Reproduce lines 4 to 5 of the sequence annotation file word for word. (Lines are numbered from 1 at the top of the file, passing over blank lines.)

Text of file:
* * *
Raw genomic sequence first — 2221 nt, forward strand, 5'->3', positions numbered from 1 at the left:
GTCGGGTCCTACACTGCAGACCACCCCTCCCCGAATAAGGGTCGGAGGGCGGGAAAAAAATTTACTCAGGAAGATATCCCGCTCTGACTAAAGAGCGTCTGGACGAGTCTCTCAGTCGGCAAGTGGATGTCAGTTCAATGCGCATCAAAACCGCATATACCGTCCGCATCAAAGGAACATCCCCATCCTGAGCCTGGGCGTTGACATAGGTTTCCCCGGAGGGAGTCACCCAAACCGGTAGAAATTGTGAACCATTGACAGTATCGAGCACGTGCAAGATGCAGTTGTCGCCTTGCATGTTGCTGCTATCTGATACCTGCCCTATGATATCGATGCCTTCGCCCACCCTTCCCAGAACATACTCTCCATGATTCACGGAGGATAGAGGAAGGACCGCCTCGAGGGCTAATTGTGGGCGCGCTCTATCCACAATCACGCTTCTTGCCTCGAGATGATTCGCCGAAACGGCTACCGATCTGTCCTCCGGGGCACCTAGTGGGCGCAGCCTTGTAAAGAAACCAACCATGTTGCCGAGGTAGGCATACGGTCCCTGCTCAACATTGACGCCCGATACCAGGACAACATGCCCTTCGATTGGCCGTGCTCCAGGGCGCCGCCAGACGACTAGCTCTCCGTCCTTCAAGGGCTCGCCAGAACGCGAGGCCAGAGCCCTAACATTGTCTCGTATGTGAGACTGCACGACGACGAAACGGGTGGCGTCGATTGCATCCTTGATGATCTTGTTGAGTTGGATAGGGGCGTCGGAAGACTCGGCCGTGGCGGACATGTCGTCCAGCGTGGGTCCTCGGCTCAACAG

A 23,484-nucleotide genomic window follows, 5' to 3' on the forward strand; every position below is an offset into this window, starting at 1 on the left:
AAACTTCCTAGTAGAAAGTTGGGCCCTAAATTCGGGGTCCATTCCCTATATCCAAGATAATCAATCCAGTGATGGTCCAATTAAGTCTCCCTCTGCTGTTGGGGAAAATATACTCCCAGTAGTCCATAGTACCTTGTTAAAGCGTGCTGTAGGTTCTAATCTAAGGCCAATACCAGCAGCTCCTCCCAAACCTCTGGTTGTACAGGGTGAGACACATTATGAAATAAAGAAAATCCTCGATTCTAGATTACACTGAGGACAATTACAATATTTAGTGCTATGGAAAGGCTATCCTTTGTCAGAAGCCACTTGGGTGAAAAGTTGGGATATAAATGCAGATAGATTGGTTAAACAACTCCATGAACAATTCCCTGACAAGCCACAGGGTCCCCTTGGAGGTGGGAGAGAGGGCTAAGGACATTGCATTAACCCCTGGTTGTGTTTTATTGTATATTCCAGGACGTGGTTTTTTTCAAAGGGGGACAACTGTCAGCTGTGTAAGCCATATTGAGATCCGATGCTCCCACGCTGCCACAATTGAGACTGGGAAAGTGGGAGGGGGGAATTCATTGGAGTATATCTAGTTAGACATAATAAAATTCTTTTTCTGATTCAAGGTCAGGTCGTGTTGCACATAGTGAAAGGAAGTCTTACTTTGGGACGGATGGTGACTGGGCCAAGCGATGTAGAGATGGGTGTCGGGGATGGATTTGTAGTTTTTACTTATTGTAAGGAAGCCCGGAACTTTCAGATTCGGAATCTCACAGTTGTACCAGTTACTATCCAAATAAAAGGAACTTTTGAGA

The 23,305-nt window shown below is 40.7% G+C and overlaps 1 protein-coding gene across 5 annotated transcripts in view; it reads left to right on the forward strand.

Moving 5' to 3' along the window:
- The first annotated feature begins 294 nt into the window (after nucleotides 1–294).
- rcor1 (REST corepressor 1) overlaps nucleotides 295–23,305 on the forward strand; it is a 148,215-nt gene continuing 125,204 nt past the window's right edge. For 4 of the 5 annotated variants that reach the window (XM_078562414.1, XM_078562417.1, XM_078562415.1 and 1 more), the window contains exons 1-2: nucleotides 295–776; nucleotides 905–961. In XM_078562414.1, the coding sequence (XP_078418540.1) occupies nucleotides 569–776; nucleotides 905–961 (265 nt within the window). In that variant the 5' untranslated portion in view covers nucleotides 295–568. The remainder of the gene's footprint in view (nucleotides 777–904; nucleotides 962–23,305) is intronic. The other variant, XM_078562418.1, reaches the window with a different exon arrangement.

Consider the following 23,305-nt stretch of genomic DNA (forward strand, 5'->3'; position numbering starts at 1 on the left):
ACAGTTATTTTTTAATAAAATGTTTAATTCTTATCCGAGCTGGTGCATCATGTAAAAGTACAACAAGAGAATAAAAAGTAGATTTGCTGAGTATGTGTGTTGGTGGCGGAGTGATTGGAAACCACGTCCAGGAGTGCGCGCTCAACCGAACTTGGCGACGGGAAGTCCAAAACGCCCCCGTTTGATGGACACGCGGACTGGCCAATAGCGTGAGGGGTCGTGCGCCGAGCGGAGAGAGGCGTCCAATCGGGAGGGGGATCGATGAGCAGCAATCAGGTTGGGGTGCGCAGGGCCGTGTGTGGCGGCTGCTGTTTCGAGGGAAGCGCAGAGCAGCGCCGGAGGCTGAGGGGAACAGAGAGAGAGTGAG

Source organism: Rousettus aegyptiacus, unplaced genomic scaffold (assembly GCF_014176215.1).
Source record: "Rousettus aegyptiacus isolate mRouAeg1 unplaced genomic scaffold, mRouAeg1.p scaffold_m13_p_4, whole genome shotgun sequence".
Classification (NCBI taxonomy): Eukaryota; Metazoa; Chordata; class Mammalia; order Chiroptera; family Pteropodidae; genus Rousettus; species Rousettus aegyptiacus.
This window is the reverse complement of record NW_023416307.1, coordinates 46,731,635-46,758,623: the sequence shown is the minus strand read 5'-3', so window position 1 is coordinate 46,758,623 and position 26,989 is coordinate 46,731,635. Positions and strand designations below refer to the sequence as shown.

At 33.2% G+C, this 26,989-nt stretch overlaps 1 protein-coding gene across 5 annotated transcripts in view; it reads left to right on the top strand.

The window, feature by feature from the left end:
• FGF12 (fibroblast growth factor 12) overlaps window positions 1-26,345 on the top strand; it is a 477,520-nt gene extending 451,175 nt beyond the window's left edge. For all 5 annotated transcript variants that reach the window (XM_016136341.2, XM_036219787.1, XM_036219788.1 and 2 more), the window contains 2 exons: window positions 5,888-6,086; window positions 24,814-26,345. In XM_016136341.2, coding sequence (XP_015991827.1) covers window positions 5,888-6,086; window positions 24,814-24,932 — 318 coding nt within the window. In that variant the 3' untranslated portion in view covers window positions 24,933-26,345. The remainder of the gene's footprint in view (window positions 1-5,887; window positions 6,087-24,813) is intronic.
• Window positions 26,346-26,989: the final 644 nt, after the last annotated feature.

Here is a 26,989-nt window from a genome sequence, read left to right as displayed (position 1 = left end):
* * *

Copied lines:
AAACTTCCTAGTAGAAAGTTGGGCCCTAAATTCGGGGTCCATTCCCTATATCCAAGATAATCAATCCAGTGATGGTCCAATTAAGTCTCCCTCTGCTGTTGGGGAAAATATACTCCCAGTAGTCCATAGTACCTTGTTAAAGCGTGCTGTAGGTTCTAATCTAAGGCCAATACCAGCAGCTCCTCCCAAACCTCTGGTTGTACAGGGTGAGACACATTATGAAATAAAGAAAATCCTCGATTCTAGATTACACTGAGGACAATTACAATATTTAGTGCTATGGAAAGGCTATCCTTTGTCAGAAGCCACTTGGGTGAAAAGTTGGGATATAAATGCAGATAGATTGGTTAAACAACTCCATGAACAATTCCCTGACAAGCCACAGGGTCCCCTTGGAGGTGGGAGAGAGGGCTAAGGACATTGCATTAACCCCTGGTTGTGTTTTATTGTATATTCCAGGACGTGGTTTTTTTCAAAGGGGGACAACTGTCAGCTGTGTAAGCCATATTGAGATCCGATGCTCCCACGCTGCCACAATTGAGACTGGGAAAGTGGGAGGGGGGAATTCATTGGAGTATATCTAGTTAGACATAATAAAATTCTTTTTCTGATTCAAGGTCAGGTCGTGTTGCACATAGTGAAAGGAAGTCTTACTTTGGGACGGATGGTGACTGGGCCAAGCGATGTAGAGATGGGTGTCGGGGATGGATTTGTAGTTTTTACTTATTGTAAGGAAGCCCGGAACTTTCAGATTCGGAATCTCACAGTTGTACCAGTTACTATCCAAATAAAAGGAACTTTTGAGA

The 23,305-nt window shown below is 40.7% G+C and overlaps 1 protein-coding gene across 5 annotated transcripts in view; it reads left to right on the forward strand.